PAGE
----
Shaughnessy Part III

Shaughnessy Part III: The Second Parts Stash

In another non-descript store front, was the second Shaughnessy parts stash. From the front, one would never know that behind this facade, laid a wealth of Vintage Ferrari parts.

As Tom sat down to check his e-mail, it was just long enough for me to take this shot of him residing over his domain. So the next time you see his name pop up, or “Miuraman” on E-bay, picture him sitting here pecking away at this keyboard.

Looking down at the foot of his desk, I found the first of many astonishing sights. Here laid a pile of Vintage Ferrari tool bags! They belonged in 250s, 330s, and 275s. Some were in worse shape than others, but certainly serviceable to an owner without one! When asked, Tom said they’re not for sale!

Need tools for that tool bag? Shaughnessy had boxes of wrenches. Some were sorted, but many were tossed in a general pile. The originals seemed to be mixed in with the reproductions, but still worth picking through to create a complete set.

On display, front and center, was the motor for Tom’s Daytona.

Behind the building were various cars, shells of cars, and body parts. Here’s a 365GTC/4 that has been picked pretty clean.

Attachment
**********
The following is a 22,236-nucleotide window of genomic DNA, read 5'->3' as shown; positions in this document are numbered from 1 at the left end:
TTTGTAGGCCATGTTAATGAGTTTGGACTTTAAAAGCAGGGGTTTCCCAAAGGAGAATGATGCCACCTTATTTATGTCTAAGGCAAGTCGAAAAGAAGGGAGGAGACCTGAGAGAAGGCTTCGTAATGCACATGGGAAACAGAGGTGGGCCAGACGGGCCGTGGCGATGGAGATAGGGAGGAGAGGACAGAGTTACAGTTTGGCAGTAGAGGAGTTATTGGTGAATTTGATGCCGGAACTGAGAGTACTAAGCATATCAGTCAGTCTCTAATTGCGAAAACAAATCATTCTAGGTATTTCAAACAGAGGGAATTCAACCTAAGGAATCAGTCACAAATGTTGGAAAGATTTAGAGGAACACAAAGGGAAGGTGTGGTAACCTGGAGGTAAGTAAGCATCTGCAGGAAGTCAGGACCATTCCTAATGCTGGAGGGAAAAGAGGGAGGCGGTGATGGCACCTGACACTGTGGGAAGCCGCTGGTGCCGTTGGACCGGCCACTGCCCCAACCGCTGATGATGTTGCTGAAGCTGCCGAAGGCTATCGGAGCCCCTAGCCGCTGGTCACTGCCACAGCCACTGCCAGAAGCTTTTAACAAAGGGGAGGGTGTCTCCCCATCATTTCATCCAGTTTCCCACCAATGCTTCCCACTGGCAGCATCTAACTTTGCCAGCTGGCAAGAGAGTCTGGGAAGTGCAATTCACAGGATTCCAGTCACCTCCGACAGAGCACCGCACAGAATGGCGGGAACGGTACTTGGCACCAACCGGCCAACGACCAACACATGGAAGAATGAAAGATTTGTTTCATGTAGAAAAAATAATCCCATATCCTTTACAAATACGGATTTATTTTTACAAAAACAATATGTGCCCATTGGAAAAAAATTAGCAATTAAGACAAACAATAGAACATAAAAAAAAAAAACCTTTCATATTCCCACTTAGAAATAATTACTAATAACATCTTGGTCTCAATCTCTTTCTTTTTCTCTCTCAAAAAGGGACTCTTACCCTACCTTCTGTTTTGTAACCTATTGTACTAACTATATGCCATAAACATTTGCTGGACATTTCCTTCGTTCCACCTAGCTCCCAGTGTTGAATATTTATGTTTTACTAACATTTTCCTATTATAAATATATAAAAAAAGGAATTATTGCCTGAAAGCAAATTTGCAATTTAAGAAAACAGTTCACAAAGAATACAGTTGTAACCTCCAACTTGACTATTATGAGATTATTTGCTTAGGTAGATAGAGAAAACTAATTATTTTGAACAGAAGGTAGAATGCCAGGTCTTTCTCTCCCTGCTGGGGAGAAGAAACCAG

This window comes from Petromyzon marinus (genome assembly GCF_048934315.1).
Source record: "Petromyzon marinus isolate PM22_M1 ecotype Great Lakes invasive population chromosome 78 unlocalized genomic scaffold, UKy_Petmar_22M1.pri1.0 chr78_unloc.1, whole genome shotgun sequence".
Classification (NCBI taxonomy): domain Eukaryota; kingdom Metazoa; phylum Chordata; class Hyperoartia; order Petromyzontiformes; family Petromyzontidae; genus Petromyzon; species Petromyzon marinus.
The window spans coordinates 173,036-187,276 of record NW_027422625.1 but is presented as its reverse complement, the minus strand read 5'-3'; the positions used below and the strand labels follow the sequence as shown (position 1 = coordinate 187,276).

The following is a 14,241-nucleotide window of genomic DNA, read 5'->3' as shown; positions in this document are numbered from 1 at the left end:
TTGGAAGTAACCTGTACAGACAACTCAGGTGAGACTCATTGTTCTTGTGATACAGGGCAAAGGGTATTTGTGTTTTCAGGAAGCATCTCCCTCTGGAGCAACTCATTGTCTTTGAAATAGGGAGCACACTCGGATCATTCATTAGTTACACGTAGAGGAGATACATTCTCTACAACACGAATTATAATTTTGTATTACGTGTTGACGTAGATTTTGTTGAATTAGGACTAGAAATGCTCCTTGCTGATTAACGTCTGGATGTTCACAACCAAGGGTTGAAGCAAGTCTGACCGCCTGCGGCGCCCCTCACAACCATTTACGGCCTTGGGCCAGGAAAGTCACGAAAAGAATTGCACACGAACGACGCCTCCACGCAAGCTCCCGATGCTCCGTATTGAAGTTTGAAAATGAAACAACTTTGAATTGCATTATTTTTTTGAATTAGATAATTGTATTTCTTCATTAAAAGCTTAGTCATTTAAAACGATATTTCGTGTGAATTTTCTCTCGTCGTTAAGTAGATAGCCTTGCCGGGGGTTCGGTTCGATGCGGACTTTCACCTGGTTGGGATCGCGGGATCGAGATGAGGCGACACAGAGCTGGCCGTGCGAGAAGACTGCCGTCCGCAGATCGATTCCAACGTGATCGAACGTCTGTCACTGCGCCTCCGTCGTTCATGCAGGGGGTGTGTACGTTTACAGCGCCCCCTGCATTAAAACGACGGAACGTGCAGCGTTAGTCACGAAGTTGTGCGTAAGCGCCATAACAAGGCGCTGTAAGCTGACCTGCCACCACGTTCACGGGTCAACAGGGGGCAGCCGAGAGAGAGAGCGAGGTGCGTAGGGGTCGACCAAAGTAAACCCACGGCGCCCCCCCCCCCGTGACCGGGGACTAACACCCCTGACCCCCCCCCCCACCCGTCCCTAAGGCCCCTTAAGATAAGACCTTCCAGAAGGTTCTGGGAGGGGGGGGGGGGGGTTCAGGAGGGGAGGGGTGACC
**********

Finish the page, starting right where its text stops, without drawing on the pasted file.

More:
Here were two rear clips. the yellow/red one was a GTE, and I believe the blue one was a 365GT 2+2.

In the distance, I spotted trunk lids to 330s and GTEs.

Inside a steel sea container, were all the more valuable parts like carburetors, and intakes.

Deviating from Ferrari parts, there was this burned out Lamborghini Countach. The story was this was an East Coast car that was stolen, and chased by the police. Eventually, the thief crashed the car, the car caught fire, and burned to the ground. I think the driver passengers survived, but not the same can be said for the car.

Pete Sweeny helped store this car for Tom before it was shipped to California, and remembered seeing the owners manual was still in the glove box. When he looked again, it was still there! It’s a little water damaged, but we joked about listing it on E-bay.

You can see all the original documents are still inside!

Going back inside, we found more shelves of parts. Here were some unlaced wire wheels and spindles.

Upstairs was even more parts. A lot of electrical parts were found on these shelves. Fuse panels, blower motors, and radios lived in this aisle.

Need a Ferrari Ring and Pinion?

Here were a box of Stop Watches Tom was particularly proud of. They probably came out of a long ago dismantled race Ferrari.

If you needed knock offs, I’m sure you could find one that would work in this pile!

In the display cases were even more parts that Tom kept for safe keeping.

In all of this, there didn’t seem to be any rhyme or reason to the organization. Only Tom seemed to know where everything was. It was such an overwhelming collection that I was starting to get bleary eyed, but we still had one more stop to make! Stay tuned!

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